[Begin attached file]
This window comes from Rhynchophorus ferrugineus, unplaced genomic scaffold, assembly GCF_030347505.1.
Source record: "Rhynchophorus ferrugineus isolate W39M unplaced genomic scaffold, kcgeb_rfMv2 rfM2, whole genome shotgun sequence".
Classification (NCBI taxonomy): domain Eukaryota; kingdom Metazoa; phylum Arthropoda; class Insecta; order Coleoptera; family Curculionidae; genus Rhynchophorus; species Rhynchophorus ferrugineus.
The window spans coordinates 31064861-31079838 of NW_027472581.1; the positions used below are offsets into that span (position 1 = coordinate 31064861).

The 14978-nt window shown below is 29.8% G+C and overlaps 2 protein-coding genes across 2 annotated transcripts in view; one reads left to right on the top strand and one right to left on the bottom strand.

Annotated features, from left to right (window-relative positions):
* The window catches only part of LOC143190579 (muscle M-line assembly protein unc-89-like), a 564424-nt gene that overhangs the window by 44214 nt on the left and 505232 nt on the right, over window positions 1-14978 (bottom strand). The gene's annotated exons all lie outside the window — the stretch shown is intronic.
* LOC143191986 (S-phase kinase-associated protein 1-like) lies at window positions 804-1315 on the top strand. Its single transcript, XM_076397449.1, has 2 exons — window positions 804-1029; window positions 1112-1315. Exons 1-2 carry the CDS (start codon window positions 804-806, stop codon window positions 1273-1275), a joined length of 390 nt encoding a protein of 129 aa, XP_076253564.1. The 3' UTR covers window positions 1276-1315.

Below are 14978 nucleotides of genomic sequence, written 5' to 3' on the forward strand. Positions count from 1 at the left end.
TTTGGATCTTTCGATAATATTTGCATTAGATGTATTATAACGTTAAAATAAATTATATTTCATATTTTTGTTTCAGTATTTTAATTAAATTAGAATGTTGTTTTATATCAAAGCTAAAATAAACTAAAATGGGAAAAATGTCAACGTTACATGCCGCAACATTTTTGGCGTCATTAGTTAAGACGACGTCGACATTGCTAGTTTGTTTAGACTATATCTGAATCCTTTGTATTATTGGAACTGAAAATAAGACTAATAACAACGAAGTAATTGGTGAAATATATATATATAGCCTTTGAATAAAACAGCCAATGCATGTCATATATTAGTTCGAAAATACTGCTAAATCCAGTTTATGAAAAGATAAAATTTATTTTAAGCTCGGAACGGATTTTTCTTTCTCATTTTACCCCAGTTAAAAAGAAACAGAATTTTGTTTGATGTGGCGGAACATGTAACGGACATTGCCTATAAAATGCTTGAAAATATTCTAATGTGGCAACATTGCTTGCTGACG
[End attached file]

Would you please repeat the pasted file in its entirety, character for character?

This window comes from Rhynchophorus ferrugineus, unplaced genomic scaffold, assembly GCF_030347505.1.
Source record: "Rhynchophorus ferrugineus isolate W39M unplaced genomic scaffold, kcgeb_rfMv2 rfM2, whole genome shotgun sequence".
Classification (NCBI taxonomy): domain Eukaryota; kingdom Metazoa; phylum Arthropoda; class Insecta; order Coleoptera; family Curculionidae; genus Rhynchophorus; species Rhynchophorus ferrugineus.
The window spans coordinates 31064861-31079838 of NW_027472581.1; the positions used below are offsets into that span (position 1 = coordinate 31064861).

The 14978-nt window shown below is 29.8% G+C and overlaps 2 protein-coding genes across 2 annotated transcripts in view; one reads left to right on the top strand and one right to left on the bottom strand.

Annotated features, from left to right (window-relative positions):
* The window catches only part of LOC143190579 (muscle M-line assembly protein unc-89-like), a 564424-nt gene that overhangs the window by 44214 nt on the left and 505232 nt on the right, over window positions 1-14978 (bottom strand). The gene's annotated exons all lie outside the window — the stretch shown is intronic.
* LOC143191986 (S-phase kinase-associated protein 1-like) lies at window positions 804-1315 on the top strand. Its single transcript, XM_076397449.1, has 2 exons — window positions 804-1029; window positions 1112-1315. Exons 1-2 carry the CDS (start codon window positions 804-806, stop codon window positions 1273-1275), a joined length of 390 nt encoding a protein of 129 aa, XP_076253564.1. The 3' UTR covers window positions 1276-1315.

Below are 14978 nucleotides of genomic sequence, written 5' to 3' on the forward strand. Positions count from 1 at the left end.
TTTGGATCTTTCGATAATATTTGCATTAGATGTATTATAACGTTAAAATAAATTATATTTCATATTTTTGTTTCAGTATTTTAATTAAATTAGAATGTTGTTTTATATCAAAGCTAAAATAAACTAAAATGGGAAAAATGTCAACGTTACATGCCGCAACATTTTTGGCGTCATTAGTTAAGACGACGTCGACATTGCTAGTTTGTTTAGACTATATCTGAATCCTTTGTATTATTGGAACTGAAAATAAGACTAATAACAACGAAGTAATTGGTGAAATATATATATATAGCCTTTGAATAAAACAGCCAATGCATGTCATATATTAGTTCGAAAATACTGCTAAATCCAGTTTATGAAAAGATAAAATTTATTTTAAGCTCGGAACGGATTTTTCTTTCTCATTTTACCCCAGTTAAAAAGAAACAGAATTTTGTTTGATGTGGCGGAACATGTAACGGACATTGCCTATAAAATGCTTGAAAATATTCTAATGTGGCAACATTGCTTGCTGACG